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You’re here for the review of Rings, so let me save you about 600 words:
It wasn’t scary, bits jumped the logic train and it was about 20 minutes too long.
Also, it wasn’t scary.
You’re welcome.
I was thinking it was better than The Bye Bye Man (2017), but the more I thought about it, the more I’m sure they belong in the “same wait for Netflix” category.
After a cold open that ignores the franchise bible (a whole plane to get exactly one person?), it’s 2 years before the video tape resurfaces in the hands of a college professor (Johnny Galecki, CBS’s Big Bang Theory) who begins an experiment that would get him hauled before any ethics board before his paper was even published.  Enter Julia (Matilda Anna Ingrid Lutz) whose lips were never not the perfect shave of matte mauve and Holt (Alex Roe), two crazy in love teens being divided by college and familial circumstance.  Holt is 8 hours away at college and Julia is staying behind to tend to her sick mother. When Holt disappears, Julia abandons her sick mother (we never meet her so it’s totally okay) and Julia enters willingly into this race against certain death save her boyfriend and solve the mystery.
Julia begins having hallucinations. She will insist on calling them visions, because that sounds more “Chosen One” rather than “Doomed Participant”. She doesn’t question what she sees, just assumes she’s being contacted From Beyond because all the teen dystopian novels have a heroic Seer. By the way, there is no set up for this. It spontaneously happens, long before she even comes into contact with the tape. These visions lead them to a creepy little town with a population of less than 300 people, where Holt and Julia set out to trespass, vandalize, make everyone uncomfortable with their youth.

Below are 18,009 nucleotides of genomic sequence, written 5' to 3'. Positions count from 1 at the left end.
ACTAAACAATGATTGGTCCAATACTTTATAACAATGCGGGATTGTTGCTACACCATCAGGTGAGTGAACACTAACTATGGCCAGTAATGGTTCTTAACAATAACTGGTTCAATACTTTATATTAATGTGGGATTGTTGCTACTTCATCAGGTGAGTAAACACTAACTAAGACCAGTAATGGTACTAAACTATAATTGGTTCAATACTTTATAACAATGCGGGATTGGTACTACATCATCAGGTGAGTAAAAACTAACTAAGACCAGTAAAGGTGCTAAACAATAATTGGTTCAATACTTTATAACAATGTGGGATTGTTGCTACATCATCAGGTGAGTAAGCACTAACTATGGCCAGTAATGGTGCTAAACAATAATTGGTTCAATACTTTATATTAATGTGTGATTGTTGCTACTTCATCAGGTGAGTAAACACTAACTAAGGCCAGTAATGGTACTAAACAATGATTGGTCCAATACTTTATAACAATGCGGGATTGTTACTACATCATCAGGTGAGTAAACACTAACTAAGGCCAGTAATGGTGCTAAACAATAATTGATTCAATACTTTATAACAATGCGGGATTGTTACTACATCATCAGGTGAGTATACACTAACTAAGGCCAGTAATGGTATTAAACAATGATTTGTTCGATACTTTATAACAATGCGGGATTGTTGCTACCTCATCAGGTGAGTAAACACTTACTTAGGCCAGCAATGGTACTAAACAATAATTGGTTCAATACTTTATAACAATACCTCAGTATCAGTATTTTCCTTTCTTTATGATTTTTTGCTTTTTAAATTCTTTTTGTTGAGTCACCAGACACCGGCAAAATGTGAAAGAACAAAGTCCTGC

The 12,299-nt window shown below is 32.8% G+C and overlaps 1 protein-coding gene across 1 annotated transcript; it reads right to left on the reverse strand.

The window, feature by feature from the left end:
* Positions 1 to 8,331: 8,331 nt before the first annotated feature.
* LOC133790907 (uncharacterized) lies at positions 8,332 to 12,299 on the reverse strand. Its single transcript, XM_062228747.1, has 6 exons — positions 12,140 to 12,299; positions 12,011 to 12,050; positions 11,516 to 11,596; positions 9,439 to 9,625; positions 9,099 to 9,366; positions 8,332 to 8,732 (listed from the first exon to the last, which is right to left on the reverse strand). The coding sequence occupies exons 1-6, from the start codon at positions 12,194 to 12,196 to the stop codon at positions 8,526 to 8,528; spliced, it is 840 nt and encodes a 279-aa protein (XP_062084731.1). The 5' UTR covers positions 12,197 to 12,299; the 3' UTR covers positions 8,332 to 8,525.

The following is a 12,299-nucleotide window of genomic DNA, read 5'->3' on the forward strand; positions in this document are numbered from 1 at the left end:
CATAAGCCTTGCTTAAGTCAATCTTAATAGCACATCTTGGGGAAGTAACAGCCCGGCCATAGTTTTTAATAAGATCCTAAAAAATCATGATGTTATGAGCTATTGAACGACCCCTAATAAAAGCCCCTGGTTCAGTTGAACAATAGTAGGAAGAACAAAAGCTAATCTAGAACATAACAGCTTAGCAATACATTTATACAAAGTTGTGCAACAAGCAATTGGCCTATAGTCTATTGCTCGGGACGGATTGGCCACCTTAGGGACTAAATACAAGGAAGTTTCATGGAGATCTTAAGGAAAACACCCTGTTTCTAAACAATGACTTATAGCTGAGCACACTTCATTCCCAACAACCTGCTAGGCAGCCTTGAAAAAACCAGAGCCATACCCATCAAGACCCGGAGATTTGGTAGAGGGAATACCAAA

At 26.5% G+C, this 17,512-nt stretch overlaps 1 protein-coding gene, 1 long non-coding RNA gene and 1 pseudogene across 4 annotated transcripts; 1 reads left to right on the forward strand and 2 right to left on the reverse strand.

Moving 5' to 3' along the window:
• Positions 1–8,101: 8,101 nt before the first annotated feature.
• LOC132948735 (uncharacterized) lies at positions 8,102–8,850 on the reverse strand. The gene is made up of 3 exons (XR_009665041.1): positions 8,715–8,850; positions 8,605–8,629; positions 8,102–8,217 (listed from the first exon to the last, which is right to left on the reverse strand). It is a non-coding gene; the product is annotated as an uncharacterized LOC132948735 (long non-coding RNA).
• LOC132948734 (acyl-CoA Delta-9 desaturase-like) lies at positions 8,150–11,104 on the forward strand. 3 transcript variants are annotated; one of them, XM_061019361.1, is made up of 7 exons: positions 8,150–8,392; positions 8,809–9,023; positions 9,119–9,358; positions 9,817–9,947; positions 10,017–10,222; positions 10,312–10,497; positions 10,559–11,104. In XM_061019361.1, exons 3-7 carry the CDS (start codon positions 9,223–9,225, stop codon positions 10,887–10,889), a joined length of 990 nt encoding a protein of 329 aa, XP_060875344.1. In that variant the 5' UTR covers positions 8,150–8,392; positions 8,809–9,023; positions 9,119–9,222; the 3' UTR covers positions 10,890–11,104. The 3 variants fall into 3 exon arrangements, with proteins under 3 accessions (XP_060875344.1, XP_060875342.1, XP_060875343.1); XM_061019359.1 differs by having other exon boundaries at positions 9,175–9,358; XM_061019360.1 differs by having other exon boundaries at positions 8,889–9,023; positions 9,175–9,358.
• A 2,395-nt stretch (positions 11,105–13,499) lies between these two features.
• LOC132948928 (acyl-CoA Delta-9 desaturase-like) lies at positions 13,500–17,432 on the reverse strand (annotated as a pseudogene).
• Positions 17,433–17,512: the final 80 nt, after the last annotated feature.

About this mystery – it’s not enough that the experiments being run by the professor get forgotten by everyone, or that Julia is the one that knows where the creepy little town is, it’s the visions she starts having for exactly zero reasons.  The crazy random happenstance of Julia bearing the mantle of Chosen One isn’t explained, unless it was her willing sacrifice – but even that seems too far-fetched, since the explanation for everything else is practically spoon-fed.
Look – the premise is simple: watch a cursed video tape and unless you make a copy and show it to someone else within 7 days, you will die. The glory is watching the days count up to 7. The Rings writers and director got caught up in establishing an unnecessary backstory to set up unnecessary tension for a payoff that never, ever comes.
Step 1: Watch tape
Step 2: Watch life disintegrate around you for 7 days then either (choose one:)
Step 3: Die, or
Step 3: Make copy and watch someone else die
It’s not rocket surgery. This isn’t a drama, no one is going to Learn A Lesson. Movies in this franchise will never be up for an Oscar.